Izawwlgood wrote:Most doctors and patients I've interacted with who were dealing with terminal cancer made it quite clear that they were either approaching, at, or past, the point of 'we've done all we can'. I don't think it's remotely predatory of a drug company to sell a drug that marginally lengthens a patients life; having options is always a good thing.
When you're talking about cost differences that can hit 5 figure sums for an improvement in prognosis (not outcome, but the statistically most likely outcome) that can be measured in weeks; I can't help but think that's senseless.
The thing is that whilst the exorbitant cost can be justified when you consider that they have to make a massive material investment and fund at least two more rounds of research (epidemiological & process chem) to bring them to market; but
if those costs were ploughed into further development with that specific approach it would ultimately generate more benificial treatments sooner in the long term.
It doesn't neccessarily make commercial sense to concentrate more on R&D and maintain a smaller portfolio of more valuable active products; but in terms of advancment of treatment, I feel a case can be made...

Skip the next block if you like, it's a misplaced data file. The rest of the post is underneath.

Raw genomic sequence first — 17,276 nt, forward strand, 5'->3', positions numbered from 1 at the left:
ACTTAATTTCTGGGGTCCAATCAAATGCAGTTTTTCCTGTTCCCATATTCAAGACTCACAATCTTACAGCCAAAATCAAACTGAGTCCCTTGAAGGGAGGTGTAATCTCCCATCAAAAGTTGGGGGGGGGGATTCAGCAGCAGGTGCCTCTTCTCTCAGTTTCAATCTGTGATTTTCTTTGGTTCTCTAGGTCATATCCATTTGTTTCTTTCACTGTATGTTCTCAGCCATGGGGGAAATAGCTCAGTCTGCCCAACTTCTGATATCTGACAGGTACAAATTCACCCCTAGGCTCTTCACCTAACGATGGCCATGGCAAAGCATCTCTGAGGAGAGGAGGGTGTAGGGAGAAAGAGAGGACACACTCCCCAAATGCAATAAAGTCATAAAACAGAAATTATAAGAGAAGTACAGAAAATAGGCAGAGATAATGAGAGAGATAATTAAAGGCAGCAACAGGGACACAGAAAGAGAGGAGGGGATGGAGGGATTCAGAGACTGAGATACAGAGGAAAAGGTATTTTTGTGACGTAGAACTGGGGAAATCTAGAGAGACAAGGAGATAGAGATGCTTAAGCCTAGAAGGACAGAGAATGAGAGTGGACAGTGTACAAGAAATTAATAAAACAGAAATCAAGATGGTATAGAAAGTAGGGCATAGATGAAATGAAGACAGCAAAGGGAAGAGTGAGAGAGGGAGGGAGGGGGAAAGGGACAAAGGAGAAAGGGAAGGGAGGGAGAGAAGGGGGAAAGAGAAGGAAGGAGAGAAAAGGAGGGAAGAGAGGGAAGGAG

@ qetzal: A significant proportion of the R&D costs are actually for the commercialisation of products, going from the initial synthetic method, to one which is suitable for making enough compound for a trial, to one which is workable on a commerical scale (i.e. from 50mg, to 100g-10kg, to +100kg) is actually very difficult; rarely are these complex syntheses infinitely scalable. Add in the added complication of going from something being done by hand, to designing and building a plant to produce it and you get the picture...
Of course having invested heavily in the original pure science research, the company is willing to invest here to bring it to market to hedge their risk; the sooner each bit of original research is making money, the less exposed they are in the market... Because being pipped to the post by a competitor could result in a massive loss.I suppose this is now starting to digress towards the question of whether a profit making business is the best vehicle for the advancement of medical technology and by extention whether medicine is a commodity or a right; both rather thorny issues.